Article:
The Investigators: Excessive force complaint leads to body cam review, officer resignation
MEMPHIS, Tenn. (WMC) - Cries for help go ignored by those trusted to protect and serve.
Disturbing police body camera video shows an encounter between a former Memphis Police officer and a man he was arresting.
On January 10, 2019, MPD Officer William Skelton pulled into the Shell gas station on Airways Boulevard.
“You’re under arrest,” said Skelton to 30-year-old Drew Thomas.
It was Officer Skelton’s second encounter with Thomas that night.
“I said you’re under arrest ****** ******. Get the **** over here,” Skelton said.
Thomas had just been accused by the gas station clerk of vandalizing the store, breaking shelves, and throwing items.
He’d already been barred from the property following a previous incident.
“Hands on the car ****,” he said.
Thomas complied as Officer Skelton searched him.
“I didn’t do nothing, man. I’m just trying to go to work,” Thomas said, which is captured on Skelton’s body camera.
“Have you ever even had a real job,” asked Skelton.
Thomas is handcuffed and placed in the back of Skelton’s police car.
“Eat a ****, ****** ******,” Skelton tells Thomas.
Thomas apparently begins kicking the car window and Skelton threatens to pepper spray him.
“You understand me, ****head? I will spray the **** out of you! You worthless piece of incestuous ****.”
Less than two minutes later, Skelton used his radio.
“Suspect’s kicking my car door. I am deploying my pepper foam."
Skelton sprays Thomas a total of four times.
Shortly thereafter, as Officer Skelton uses straps to further restrain Thomas, Thomas has a request.
“Will you let the window down?”
“For you? Hell no," Skelton said.
After the officers congratulate Skelton on a job well done, Thomas begins audibly coughing.
The supervising lieutenant on duty, Alexander McGowan, then pulls up.
Skelton tells the lieutenant the same thing he yells into his own body camera: “I foamed the **** out of him. I’ll tell the camera, I foamed the **** out of him.”
Lt. McGowan rolls down the window for Thomas nearly six minutes after he’s been pepper sprayed.
The Lieutenant walks inside the store, and the officers stand by while Thomas’s coughs turn to cries for help.
He cries for help or water at least nine times.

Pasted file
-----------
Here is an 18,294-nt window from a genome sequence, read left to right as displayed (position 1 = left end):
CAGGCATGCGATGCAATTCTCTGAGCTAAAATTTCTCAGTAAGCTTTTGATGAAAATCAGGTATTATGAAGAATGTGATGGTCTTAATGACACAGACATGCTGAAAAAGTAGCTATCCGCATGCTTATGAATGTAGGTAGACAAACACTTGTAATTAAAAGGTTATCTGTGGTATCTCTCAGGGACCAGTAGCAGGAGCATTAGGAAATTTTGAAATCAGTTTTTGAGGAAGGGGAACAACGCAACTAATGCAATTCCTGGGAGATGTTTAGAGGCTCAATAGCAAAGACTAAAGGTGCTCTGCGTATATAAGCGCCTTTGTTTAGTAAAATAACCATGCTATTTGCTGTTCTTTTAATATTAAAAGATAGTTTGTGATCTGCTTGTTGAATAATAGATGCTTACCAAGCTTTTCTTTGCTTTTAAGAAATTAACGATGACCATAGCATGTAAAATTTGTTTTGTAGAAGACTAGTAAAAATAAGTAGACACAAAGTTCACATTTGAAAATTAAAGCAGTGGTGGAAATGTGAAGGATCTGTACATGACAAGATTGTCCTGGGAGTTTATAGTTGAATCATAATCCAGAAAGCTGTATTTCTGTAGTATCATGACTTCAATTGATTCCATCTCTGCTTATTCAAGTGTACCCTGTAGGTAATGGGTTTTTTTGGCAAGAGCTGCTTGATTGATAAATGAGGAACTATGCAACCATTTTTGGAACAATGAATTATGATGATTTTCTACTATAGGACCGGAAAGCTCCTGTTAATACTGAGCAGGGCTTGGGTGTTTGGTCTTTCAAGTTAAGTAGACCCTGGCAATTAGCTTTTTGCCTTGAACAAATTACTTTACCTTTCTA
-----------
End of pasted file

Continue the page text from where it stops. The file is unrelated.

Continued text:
“Help! Help,” screamed Thomas. “Water!”
An investigation into this incident was launched by the Memphis Police Inspectional Services Bureau.
Officer Skelton was later charged with violating the Department’s Excessive Force policy because, as Thomas was handcuffed and seated in the back of a car posing no threat, Skelton sprayed him.
Skelton was also charged with violating MPD’s pepper spray policy, which cannot be used to “prevent the destruction of property,” and because Skelton did not help Thomas.
“He wanted me to roll the window down,” Skelton told his fellow officers. “I probably should.”
Finally, Skelton was charged with violating the Department’s Personal Conduct policy.
“I believe I’m on camera calling him a worthless piece of incestuous ****,” Skelton told his fellow officers.
But the eight-year veteran resigned before his formal hearing.
We confirmed Skelton had remained on duty for more than a year before his resignation.
Two officers, Jonathan Sharman and Jonathan Halteman, were charged with violating MPD policy but the charges were later dismissed.
Both men remain on the force today.
Officer Adam Bittick was suspended for three days without pay because, although though his police report stated Thomas caused over $2,000 in damage between the store and police car, that wasn’t true.
“Charge him with felony vandalism because we don’t know what he did to that door,” said Lt. McGowan.
Lt. McGowan was also suspended for three days without pay because he signed off on that report, even though there were errors.
The ISB report says the footage shows many policy violations, but the case was not sent to the Attorney General’s office for review.
The Investigators had previously asked Shelby County District Attorney General Amy Weirich how excessive force complaints are reviewed by her office.
“We are completely dependent upon law enforcement sending those cases to us. We’ve never refused to review a case they’ve sent to us,” said Weirich.
She says police departments should send her any situations or cases that seem questionable.
“Err on the side of caution and send it to us. It may be that there is no violation of criminal law, which is going to be the only thing I’m looking at," she said.
We reached back out to General Weirich’s office to see if the officers may have violated criminal law in this case but didn’t hear back before our deadline.
The Investigators sent multiple interview requests to MPD but didn’t hear back.
Thomas later pleaded guilty to vandalism and trespassing charges.
We reached out to both Thomas and Skelton but had no luck.
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